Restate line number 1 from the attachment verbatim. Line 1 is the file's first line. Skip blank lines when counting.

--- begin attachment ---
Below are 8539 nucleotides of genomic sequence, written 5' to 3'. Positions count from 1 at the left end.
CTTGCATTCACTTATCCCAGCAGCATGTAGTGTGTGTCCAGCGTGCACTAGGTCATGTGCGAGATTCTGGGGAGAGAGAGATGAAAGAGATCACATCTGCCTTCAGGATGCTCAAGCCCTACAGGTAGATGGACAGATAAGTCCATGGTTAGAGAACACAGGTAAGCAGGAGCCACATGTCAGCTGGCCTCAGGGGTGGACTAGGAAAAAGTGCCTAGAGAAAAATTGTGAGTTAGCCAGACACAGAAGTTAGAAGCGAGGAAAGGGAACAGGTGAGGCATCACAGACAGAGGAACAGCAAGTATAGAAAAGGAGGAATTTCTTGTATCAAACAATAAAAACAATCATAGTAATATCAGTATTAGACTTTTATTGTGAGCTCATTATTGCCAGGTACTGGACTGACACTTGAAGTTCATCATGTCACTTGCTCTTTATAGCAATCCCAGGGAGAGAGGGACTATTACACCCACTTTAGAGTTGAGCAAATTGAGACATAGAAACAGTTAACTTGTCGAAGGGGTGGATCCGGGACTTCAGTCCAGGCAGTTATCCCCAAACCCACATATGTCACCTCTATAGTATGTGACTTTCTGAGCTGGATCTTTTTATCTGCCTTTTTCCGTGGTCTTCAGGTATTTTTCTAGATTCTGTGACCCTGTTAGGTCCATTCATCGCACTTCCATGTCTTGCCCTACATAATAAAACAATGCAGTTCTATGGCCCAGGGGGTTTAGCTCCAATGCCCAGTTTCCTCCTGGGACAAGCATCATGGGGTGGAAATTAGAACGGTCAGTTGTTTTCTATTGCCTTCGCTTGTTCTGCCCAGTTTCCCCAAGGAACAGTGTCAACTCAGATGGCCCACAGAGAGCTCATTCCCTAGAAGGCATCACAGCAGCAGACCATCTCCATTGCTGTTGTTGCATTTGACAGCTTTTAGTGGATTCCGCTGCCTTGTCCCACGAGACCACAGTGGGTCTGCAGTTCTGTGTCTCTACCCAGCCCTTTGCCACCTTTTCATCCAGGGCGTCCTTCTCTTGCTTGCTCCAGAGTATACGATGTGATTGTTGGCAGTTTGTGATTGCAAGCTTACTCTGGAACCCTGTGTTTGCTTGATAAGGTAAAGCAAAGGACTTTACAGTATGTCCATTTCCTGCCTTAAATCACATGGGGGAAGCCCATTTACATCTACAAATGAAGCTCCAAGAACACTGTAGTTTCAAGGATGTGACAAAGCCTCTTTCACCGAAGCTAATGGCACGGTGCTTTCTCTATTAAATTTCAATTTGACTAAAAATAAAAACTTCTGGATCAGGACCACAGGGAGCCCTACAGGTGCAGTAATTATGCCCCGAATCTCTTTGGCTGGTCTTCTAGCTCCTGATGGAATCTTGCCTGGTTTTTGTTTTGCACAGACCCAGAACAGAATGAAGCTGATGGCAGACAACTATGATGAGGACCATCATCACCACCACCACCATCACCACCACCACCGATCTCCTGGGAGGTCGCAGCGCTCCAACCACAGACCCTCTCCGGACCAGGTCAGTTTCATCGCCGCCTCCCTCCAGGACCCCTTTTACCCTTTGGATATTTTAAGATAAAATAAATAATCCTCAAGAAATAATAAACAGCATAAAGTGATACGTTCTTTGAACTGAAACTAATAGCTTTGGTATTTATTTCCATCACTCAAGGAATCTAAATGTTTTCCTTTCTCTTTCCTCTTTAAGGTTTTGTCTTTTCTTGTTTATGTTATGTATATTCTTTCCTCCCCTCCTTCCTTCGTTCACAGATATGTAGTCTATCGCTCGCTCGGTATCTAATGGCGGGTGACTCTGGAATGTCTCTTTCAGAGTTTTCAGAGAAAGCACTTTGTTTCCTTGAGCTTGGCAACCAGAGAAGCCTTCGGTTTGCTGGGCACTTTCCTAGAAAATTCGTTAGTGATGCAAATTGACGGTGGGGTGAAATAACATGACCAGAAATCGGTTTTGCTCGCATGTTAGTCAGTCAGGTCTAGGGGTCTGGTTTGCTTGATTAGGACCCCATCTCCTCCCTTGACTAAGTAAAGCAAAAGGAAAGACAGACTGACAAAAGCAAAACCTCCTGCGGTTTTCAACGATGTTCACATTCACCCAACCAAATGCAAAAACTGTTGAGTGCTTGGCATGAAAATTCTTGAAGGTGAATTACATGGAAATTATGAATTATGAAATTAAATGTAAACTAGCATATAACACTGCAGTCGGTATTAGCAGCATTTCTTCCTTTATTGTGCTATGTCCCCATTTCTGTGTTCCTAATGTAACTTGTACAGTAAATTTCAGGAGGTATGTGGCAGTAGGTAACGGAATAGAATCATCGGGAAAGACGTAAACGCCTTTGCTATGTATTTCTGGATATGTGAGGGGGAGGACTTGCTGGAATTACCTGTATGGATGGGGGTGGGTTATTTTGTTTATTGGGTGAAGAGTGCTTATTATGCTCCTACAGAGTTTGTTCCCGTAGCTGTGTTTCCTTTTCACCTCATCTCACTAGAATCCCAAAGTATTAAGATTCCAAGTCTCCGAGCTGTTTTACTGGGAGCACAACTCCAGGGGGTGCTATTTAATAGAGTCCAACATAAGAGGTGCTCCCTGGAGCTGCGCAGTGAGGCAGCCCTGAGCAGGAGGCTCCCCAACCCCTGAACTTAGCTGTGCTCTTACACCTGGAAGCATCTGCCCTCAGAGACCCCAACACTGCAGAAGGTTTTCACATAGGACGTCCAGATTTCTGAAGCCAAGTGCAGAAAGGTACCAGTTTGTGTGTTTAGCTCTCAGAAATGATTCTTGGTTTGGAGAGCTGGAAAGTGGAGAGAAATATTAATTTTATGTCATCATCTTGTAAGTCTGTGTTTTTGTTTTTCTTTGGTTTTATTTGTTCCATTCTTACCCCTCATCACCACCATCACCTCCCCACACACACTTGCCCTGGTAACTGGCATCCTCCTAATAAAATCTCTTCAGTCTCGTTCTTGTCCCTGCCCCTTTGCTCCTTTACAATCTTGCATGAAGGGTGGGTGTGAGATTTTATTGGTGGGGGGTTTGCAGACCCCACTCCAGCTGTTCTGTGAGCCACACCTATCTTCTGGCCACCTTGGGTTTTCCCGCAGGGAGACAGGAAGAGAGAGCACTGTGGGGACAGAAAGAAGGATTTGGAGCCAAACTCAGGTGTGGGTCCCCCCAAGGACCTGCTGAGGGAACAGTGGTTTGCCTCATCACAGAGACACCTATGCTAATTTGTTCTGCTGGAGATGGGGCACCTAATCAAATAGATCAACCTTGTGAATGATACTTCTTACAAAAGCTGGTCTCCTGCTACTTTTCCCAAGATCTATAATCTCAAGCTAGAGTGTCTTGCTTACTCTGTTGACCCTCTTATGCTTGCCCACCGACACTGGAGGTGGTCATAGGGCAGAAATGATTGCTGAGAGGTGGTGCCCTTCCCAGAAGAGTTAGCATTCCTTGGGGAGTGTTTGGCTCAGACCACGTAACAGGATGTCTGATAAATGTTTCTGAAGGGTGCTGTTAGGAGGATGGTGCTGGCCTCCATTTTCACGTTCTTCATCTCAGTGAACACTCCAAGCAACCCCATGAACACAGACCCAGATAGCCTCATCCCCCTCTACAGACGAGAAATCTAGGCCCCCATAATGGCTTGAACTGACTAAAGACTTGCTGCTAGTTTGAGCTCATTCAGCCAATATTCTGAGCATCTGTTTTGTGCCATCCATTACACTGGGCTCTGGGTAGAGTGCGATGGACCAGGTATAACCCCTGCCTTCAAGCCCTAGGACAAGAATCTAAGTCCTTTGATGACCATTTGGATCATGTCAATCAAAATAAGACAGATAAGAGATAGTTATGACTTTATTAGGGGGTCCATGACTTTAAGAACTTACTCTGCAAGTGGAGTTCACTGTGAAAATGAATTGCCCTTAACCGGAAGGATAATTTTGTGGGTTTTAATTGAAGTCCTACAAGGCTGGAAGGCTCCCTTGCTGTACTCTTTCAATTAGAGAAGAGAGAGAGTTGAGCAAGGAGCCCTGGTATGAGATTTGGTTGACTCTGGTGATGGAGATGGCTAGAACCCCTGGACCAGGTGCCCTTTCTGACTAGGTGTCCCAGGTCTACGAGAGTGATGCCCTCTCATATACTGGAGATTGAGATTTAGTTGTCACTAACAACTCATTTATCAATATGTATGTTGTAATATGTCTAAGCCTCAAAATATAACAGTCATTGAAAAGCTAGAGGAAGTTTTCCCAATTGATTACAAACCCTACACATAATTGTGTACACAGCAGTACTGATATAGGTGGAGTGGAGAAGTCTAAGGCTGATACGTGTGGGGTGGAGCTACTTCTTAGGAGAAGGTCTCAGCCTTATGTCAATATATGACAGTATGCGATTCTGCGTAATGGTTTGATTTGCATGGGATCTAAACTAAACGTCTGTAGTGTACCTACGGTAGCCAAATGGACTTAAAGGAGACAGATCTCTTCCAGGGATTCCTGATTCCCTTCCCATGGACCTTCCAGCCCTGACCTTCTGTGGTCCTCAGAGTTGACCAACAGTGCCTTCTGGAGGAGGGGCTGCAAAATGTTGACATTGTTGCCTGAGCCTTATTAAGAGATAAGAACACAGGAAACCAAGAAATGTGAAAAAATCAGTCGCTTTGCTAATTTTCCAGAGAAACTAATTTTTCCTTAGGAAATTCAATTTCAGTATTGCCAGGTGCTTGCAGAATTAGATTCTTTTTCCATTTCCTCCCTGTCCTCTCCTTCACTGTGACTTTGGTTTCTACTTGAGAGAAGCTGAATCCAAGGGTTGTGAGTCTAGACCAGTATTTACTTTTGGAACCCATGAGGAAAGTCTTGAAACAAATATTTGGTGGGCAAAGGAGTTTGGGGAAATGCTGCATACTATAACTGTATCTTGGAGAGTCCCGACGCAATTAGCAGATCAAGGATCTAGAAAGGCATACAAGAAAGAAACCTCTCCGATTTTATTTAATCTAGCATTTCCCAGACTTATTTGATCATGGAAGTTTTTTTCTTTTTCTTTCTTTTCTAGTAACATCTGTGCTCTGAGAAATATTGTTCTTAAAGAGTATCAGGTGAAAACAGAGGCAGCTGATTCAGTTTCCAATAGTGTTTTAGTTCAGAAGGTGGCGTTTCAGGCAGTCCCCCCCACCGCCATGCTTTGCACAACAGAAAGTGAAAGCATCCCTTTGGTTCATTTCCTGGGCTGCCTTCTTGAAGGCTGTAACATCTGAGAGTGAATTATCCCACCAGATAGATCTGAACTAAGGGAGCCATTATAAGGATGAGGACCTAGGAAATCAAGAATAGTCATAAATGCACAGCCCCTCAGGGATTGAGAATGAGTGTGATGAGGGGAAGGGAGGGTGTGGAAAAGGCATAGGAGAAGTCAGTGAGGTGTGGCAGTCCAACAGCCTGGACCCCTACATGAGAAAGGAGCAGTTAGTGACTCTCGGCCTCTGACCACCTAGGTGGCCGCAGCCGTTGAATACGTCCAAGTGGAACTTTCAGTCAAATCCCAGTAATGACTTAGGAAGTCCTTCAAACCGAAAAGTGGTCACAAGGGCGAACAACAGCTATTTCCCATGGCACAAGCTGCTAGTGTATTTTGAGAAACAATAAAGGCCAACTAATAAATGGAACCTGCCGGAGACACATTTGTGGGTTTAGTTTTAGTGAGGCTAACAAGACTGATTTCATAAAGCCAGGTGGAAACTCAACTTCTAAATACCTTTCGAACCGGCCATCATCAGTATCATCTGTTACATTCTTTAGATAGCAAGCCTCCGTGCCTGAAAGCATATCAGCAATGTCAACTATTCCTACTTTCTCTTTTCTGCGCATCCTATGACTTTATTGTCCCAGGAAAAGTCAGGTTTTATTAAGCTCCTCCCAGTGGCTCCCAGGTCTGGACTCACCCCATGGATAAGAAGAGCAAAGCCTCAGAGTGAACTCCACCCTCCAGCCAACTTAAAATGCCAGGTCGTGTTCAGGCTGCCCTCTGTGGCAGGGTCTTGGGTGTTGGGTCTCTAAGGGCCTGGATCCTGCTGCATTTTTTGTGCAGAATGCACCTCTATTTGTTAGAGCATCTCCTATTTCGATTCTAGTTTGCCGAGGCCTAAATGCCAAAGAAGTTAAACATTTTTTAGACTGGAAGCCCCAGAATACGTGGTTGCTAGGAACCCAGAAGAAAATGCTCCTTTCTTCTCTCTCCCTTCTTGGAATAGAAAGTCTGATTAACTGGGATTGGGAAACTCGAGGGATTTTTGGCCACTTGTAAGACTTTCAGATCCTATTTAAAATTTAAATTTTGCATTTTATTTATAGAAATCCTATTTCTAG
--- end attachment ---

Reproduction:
Below are 8539 nucleotides of genomic sequence, written 5' to 3'. Positions count from 1 at the left end.